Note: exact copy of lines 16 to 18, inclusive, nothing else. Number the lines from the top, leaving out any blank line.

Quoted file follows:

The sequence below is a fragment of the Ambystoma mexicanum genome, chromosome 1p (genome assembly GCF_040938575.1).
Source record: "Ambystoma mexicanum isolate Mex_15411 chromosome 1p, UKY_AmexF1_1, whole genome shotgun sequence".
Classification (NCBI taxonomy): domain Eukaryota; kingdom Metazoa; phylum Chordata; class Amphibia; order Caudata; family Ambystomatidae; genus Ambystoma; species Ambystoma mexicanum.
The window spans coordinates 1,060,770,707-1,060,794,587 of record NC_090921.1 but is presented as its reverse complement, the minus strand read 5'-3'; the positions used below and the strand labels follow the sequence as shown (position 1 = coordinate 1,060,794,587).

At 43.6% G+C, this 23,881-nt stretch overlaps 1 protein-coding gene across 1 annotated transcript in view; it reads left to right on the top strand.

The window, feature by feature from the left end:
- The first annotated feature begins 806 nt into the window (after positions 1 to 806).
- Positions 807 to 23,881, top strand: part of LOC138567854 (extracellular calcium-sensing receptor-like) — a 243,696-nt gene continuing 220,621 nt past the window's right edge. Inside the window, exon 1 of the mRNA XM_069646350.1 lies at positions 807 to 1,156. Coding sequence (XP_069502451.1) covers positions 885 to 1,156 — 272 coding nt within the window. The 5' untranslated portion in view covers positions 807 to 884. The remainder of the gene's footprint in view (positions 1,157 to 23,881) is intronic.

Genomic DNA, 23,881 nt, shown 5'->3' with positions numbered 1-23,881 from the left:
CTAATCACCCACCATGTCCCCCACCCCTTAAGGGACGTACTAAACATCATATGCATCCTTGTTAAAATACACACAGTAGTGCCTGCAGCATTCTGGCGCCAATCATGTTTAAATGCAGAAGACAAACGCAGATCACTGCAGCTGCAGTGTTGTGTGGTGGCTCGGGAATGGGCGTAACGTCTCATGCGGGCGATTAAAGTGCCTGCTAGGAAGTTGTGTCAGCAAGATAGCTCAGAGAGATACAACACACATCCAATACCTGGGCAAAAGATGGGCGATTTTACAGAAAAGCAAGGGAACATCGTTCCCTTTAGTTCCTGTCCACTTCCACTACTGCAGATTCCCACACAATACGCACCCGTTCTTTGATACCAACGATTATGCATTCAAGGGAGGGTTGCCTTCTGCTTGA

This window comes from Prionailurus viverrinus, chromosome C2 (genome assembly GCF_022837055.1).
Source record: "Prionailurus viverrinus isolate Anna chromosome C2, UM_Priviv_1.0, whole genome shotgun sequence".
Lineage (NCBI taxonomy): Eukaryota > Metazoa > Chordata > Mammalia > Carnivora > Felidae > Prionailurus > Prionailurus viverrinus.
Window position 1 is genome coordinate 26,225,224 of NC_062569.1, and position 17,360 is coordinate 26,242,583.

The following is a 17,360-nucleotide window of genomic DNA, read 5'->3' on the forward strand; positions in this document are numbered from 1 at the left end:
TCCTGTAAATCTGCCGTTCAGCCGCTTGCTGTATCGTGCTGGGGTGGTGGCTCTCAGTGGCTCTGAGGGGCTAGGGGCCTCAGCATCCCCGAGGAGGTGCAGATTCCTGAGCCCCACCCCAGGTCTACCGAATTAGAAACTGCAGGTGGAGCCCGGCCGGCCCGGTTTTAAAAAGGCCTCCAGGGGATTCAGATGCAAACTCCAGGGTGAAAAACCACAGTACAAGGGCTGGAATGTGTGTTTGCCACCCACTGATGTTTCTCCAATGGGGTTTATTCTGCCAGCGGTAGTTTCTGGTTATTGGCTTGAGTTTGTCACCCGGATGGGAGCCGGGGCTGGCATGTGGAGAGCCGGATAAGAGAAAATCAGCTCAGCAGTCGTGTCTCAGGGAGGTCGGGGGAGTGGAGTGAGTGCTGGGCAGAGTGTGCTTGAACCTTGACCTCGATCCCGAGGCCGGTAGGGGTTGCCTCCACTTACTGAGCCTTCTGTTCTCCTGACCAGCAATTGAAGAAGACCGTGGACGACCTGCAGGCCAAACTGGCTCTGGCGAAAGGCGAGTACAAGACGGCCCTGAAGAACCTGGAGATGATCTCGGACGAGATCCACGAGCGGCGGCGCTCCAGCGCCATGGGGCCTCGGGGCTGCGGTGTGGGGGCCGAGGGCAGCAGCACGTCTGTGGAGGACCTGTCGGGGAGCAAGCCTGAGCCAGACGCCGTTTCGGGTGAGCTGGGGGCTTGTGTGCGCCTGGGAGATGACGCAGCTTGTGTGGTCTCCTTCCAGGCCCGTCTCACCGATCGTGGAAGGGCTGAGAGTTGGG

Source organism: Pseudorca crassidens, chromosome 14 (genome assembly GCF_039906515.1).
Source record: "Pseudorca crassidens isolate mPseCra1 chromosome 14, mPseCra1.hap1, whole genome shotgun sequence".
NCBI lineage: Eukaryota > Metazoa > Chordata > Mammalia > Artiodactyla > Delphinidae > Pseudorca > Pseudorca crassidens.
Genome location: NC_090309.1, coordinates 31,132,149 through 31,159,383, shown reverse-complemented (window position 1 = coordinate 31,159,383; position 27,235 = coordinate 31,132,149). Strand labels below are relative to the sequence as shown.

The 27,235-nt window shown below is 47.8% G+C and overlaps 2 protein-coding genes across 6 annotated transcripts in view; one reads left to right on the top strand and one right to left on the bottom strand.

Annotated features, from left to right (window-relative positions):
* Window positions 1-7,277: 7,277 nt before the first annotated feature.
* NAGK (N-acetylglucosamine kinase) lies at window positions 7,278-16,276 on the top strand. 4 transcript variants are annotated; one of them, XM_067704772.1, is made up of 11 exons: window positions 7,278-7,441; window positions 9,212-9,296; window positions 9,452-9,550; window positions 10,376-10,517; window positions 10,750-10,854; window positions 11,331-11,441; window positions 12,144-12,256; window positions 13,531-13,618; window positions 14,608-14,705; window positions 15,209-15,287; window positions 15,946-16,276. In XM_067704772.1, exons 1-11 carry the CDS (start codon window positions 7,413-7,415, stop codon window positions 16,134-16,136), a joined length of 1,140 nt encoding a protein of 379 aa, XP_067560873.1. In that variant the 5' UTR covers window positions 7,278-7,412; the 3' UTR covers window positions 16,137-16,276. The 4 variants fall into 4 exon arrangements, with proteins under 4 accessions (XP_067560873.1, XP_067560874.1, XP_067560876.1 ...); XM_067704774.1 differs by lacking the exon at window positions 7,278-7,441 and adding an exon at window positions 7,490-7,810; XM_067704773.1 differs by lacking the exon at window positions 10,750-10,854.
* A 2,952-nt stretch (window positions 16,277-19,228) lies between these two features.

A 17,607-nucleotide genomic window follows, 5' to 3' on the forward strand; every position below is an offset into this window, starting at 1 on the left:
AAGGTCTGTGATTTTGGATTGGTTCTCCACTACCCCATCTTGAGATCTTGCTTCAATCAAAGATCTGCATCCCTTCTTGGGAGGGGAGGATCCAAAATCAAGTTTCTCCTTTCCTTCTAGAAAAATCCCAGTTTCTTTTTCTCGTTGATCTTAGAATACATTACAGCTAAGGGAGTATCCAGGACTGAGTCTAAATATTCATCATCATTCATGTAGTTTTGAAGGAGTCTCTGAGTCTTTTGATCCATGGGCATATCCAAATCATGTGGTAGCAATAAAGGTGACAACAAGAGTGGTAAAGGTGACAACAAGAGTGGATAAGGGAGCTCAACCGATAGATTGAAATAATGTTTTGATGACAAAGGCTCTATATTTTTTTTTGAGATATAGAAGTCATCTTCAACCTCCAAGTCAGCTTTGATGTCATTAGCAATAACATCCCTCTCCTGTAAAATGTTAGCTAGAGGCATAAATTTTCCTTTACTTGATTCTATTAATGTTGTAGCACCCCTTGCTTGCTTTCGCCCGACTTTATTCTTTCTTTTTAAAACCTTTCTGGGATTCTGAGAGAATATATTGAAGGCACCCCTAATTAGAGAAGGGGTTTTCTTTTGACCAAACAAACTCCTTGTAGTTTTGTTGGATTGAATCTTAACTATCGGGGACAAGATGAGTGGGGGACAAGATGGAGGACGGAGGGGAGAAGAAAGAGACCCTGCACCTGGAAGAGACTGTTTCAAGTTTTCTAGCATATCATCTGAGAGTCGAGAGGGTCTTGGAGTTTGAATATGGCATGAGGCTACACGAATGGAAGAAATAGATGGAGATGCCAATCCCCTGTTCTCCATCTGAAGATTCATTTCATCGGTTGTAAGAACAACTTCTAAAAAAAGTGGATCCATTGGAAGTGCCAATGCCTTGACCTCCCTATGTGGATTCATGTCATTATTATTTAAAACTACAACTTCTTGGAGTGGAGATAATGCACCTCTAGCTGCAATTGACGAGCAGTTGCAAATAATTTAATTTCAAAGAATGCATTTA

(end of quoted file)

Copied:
TCCTGTAAATCTGCCGTTCAGCCGCTTGCTGTATCGTGCTGGGGTGGTGGCTCTCAGTGGCTCTGAGGGGCTAGGGGCCTCAGCATCCCCGAGGAGGTGCAGATTCCTGAGCCCCACCCCAGGTCTACCGAATTAGAAACTGCAGGTGGAGCCCGGCCGGCCCGGTTTTAAAAAGGCCTCCAGGGGATTCAGATGCAAACTCCAGGGTGAAAAACCACAGTACAAGGGCTGGAATGTGTGTTTGCCACCCACTGATGTTTCTCCAATGGGGTTTATTCTGCCAGCGGTAGTTTCTGGTTATTGGCTTGAGTTTGTCACCCGGATGGGAGCCGGGGCTGGCATGTGGAGAGCCGGATAAGAGAAAATCAGCTCAGCAGTCGTGTCTCAGGGAGGTCGGGGGAGTGGAGTGAGTGCTGGGCAGAGTGTGCTTGAACCTTGACCTCGATCCCGAGGCCGGTAGGGGTTGCCTCCACTTACTGAGCCTTCTGTTCTCCTGACCAGCAATTGAAGAAGACCGTGGACGACCTGCAGGCCAAACTGGCTCTGGCGAAAGGCGAGTACAAGACGGCCCTGAAGAACCTGGAGATGATCTCGGACGAGATCCACGAGCGGCGGCGCTCCAGCGCCATGGGGCCTCGGGGCTGCGGTGTGGGGGCCGAGGGCAGCAGCACGTCTGTGGAGGACCTGTCGGGGAGCAAGCCTGAGCCAGACGCCGTTTCGGGTGAGCTGGGGGCTTGTGTGCGCCTGGGAGATGACGCAGCTTGTGTGGTCTCCTTCCAGGCCCGTCTCACCGATCGTGGAAGGGCTGAGAGTTGGG

Source organism: Pseudorca crassidens, chromosome 14 (genome assembly GCF_039906515.1).
Source record: "Pseudorca crassidens isolate mPseCra1 chromosome 14, mPseCra1.hap1, whole genome shotgun sequence".